Suspension tuning differs somewhat depending on the trim level. For 2002, there is just one model and two trims — the RSX and the sportier RSX Type-S. A four-door model will not be offered, and the race-bred Type R version has been put on hiatus (expect a return in '03 or '04). The RSX effectively takes the place of the Integra LS and GS, while the Type-S (a trim level also found on the Acura CL and TL) fills in for the Integra GS-R.

Back when the Integra GS-R debuted in 1993, a major selling point of the car was its Variable Timing and Lift Electronic Control, or VTEC. Derived from the exotic NSX sports car, this innovative system helped the car produce both abundant low-rpm torque and excellent high-rpm power. For the '02 RSX and Type-S, an updated version of VTEC, called i-VTEC, has been fitted.

i-VTEC might sound like Steve Job's latest laptop creation, but it's actually VTEC with a new feature: variable timing control. Now, you might be asking yourself, Doesn't VTEC already vary camshaft timing? Well, it does, but only in a very limited fashion. As engine rpm builds on the RSX, a camshaft timing actuator — controlled by an engine-control unit that monitors cam position, ignition timing, exhaust emissions and throttle position — advances or retards the intake cam throughout a 50-degree range, optimizing engine output and reducing emissions. This allows RSX models to meet LEV-II emission standards.

Both the RSX and RSX Type-S feature new 2.0-liter four-cylinder engines with four valves per cylinder and dual overhead camshafts. Like most Honda and Acura engines, they are amazingly smooth and high-revving. The RSX puts out 160 horsepower at 6,500 rpm and 141 pound-feet of torque at 4,000 rpm. This is 20 hp and 17 lb-ft of torque more than the Integra LS. For the Type-S, Acura equips the engine with a more aggressive type of i-VTEC, a single-stage performance intake manifold and a modified exhaust system. These changes bring horsepower up to 200 (at 7,400 rpm) and torque to 142 lb-ft (at 6,000 rpm). Redline is 7,900 rpm. With 200 horsepower, the Type-S is one of the most powerful sport coupes on the market. However, it is heavier than the Integra GS-R by almost 200 pounds (a Type-S weighs 2,767 lbs) and its power-to-weight ratio is virtually identical to the 180-hp Toyota Celica GT-S.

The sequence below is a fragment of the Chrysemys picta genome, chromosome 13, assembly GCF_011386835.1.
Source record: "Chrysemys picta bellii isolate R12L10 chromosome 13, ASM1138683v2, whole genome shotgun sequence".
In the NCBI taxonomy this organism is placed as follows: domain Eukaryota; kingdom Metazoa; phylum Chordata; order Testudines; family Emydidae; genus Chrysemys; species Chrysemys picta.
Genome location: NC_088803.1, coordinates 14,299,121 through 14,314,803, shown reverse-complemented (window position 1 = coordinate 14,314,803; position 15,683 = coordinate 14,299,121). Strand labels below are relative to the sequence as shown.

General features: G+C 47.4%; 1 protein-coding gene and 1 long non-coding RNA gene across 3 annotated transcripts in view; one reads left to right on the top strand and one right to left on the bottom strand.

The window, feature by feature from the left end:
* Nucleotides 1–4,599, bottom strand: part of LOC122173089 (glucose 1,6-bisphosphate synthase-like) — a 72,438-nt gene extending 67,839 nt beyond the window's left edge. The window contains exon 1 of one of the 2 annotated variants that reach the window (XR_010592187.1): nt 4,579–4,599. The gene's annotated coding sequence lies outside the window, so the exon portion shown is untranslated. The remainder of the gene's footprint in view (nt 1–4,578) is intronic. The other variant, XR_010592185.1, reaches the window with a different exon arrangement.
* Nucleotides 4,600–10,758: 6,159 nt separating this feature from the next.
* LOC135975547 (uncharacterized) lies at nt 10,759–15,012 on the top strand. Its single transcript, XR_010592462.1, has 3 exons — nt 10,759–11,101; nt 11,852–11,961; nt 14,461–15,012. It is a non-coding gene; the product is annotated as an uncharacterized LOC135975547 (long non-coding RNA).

The RSX comes equipped with either a five-speed manual or an optional five-speed automatic transmission. According to Acura, compared with the four-speed automatic in the Integra, the all-new five-speed offers greatly reduced shift shock and improved shift smoothness. It also features Acura's Sequential SportShift, a special mode that allows the driver to select individual gears quickly by moving the transmission lever into a special gate. Upshifts and downshifts can be commanded with a quick fore or aft motion. In SportShift mode, Acura says the transmission responds more quickly. It will also not automatically upshift when redline is reached, a nice touch to make the automatic seem more like a manual.

For the real deal, however, there's the Type-S and its exclusive six-speed manual. This short-throw close-ratio transmission features multiple synchronizers (triple cones on gears one and two; double cones on gears three through six) for reduced shifting effort. Despite the extra cog, the six-speed is more compact and weighs the same as the Integra GS-R's five-speed. The six-speed also features a short-stroke clutch pedal and enhanced mechanisms to reduce gear rattle.

Drivers wanting to relax after strafing twisty roads should enjoy the RSX's interior. It's an improvement over the Integra's stale design, with a driver-oriented cockpit, contemporary materials, easy-to-use controls and large metallic-faced gauges. Interior measurements for front and rear passengers are generally longer than the Integra coupe's, though there is a very significant 4.9-inch reduction in rear headroom.